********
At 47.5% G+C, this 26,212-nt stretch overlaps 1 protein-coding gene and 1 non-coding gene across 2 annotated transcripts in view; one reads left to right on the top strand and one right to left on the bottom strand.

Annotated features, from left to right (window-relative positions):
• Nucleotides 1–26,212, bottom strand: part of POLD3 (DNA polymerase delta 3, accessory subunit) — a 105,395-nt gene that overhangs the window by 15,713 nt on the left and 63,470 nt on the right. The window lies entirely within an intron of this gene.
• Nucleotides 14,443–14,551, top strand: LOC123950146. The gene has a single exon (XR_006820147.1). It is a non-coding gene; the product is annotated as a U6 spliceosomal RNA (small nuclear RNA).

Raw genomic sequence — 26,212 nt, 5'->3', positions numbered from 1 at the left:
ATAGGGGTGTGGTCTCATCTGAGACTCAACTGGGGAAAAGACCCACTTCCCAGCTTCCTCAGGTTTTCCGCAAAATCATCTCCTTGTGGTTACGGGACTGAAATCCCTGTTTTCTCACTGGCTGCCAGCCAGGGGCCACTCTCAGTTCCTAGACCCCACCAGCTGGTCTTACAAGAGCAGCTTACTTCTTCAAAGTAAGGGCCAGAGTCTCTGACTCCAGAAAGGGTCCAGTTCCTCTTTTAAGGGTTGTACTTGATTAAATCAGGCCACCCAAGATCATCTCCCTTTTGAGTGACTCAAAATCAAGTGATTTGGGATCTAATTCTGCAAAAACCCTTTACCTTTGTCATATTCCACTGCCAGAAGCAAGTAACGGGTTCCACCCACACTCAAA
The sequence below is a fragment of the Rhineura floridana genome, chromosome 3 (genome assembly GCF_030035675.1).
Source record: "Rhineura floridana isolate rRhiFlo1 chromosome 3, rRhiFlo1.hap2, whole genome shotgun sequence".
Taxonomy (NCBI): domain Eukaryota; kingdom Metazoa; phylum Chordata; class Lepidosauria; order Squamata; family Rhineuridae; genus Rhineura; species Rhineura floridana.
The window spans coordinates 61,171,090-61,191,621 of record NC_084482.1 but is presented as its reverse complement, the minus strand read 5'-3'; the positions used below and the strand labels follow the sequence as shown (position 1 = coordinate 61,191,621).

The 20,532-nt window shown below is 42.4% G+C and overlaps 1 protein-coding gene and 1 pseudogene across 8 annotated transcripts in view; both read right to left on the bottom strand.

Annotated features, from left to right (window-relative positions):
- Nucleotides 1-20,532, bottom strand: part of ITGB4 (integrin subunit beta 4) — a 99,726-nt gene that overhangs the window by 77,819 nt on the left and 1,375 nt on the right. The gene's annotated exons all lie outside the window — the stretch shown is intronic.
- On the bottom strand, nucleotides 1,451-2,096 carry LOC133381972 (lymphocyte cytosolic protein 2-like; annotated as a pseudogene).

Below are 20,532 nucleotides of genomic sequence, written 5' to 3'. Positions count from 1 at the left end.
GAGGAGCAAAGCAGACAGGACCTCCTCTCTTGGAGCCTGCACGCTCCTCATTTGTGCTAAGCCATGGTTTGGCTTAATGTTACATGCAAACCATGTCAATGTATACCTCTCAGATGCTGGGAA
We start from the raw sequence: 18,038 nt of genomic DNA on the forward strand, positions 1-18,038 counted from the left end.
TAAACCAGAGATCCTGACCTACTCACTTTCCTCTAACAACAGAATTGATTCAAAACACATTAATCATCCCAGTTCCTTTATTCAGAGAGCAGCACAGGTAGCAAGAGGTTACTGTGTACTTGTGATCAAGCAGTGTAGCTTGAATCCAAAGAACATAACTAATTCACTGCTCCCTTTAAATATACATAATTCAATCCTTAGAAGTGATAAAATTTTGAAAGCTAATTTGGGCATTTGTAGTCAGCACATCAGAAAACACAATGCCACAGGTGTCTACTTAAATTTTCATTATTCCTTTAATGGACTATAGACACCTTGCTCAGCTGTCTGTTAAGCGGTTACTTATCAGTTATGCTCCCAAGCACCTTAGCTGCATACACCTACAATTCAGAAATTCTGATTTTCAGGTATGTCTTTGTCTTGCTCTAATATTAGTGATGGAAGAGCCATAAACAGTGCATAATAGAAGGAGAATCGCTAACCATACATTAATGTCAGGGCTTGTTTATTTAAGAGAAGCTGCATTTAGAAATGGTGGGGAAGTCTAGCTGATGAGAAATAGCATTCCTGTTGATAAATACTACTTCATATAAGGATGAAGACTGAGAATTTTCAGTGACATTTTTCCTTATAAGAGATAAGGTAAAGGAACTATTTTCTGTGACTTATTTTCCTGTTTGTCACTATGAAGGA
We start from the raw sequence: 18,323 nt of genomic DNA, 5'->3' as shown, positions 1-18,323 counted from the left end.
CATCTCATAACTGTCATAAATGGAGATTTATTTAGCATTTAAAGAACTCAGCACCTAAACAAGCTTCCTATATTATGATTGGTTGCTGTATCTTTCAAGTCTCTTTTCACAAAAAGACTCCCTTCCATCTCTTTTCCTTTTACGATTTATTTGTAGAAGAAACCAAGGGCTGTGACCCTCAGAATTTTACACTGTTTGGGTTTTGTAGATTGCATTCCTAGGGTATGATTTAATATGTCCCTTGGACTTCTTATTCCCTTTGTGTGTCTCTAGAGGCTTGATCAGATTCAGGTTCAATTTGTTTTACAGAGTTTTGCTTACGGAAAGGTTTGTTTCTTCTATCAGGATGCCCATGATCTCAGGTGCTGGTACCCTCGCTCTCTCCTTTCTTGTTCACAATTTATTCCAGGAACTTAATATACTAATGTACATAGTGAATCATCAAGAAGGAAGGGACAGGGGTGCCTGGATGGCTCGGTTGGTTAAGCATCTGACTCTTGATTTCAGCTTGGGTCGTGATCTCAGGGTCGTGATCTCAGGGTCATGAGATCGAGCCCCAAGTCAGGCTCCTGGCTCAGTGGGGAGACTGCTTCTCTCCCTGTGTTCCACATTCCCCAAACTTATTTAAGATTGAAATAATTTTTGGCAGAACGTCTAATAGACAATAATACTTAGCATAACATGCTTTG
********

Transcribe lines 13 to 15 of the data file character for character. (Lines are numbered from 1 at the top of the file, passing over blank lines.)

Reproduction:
- Nucleotides 1-20,532, bottom strand: part of ITGB4 (integrin subunit beta 4) — a 99,726-nt gene that overhangs the window by 77,819 nt on the left and 1,375 nt on the right. The gene's annotated exons all lie outside the window — the stretch shown is intronic.
- On the bottom strand, nucleotides 1,451-2,096 carry LOC133381972 (lymphocyte cytosolic protein 2-like; annotated as a pseudogene).

Below are 20,532 nucleotides of genomic sequence, written 5' to 3'. Positions count from 1 at the left end.